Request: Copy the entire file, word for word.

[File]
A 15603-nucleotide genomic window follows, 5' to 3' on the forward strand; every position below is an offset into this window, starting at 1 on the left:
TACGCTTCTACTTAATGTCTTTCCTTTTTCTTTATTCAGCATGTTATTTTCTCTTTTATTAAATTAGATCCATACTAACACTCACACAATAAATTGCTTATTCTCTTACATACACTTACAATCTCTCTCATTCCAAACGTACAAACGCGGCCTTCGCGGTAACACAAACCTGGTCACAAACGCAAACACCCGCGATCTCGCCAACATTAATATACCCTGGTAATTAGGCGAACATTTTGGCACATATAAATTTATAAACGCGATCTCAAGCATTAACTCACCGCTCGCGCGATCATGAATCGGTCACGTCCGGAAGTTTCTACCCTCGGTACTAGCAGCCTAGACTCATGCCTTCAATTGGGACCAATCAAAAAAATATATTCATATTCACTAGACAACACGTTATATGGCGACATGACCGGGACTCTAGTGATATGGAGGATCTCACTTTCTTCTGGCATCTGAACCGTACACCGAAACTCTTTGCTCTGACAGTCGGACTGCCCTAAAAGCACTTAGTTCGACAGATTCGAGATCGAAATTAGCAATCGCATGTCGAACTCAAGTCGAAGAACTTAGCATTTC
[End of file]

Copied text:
A 15603-nucleotide genomic window follows, 5' to 3' on the forward strand; every position below is an offset into this window, starting at 1 on the left:
TACGCTTCTACTTAATGTCTTTCCTTTTTCTTTATTCAGCATGTTATTTTCTCTTTTATTAAATTAGATCCATACTAACACTCACACAATAAATTGCTTATTCTCTTACATACACTTACAATCTCTCTCATTCCAAACGTACAAACGCGGCCTTCGCGGTAACACAAACCTGGTCACAAACGCAAACACCCGCGATCTCGCCAACATTAATATACCCTGGTAATTAGGCGAACATTTTGGCACATATAAATTTATAAACGCGATCTCAAGCATTAACTCACCGCTCGCGCGATCATGAATCGGTCACGTCCGGAAGTTTCTACCCTCGGTACTAGCAGCCTAGACTCATGCCTTCAATTGGGACCAATCAAAAAAATATATTCATATTCACTAGACAACACGTTATATGGCGACATGACCGGGACTCTAGTGATATGGAGGATCTCACTTTCTTCTGGCATCTGAACCGTACACCGAAACTCTTTGCTCTGACAGTCGGACTGCCCTAAAAGCACTTAGTTCGACAGATTCGAGATCGAAATTAGCAATCGCATGTCGAACTCAAGTCGAAGAACTTAGCATTTC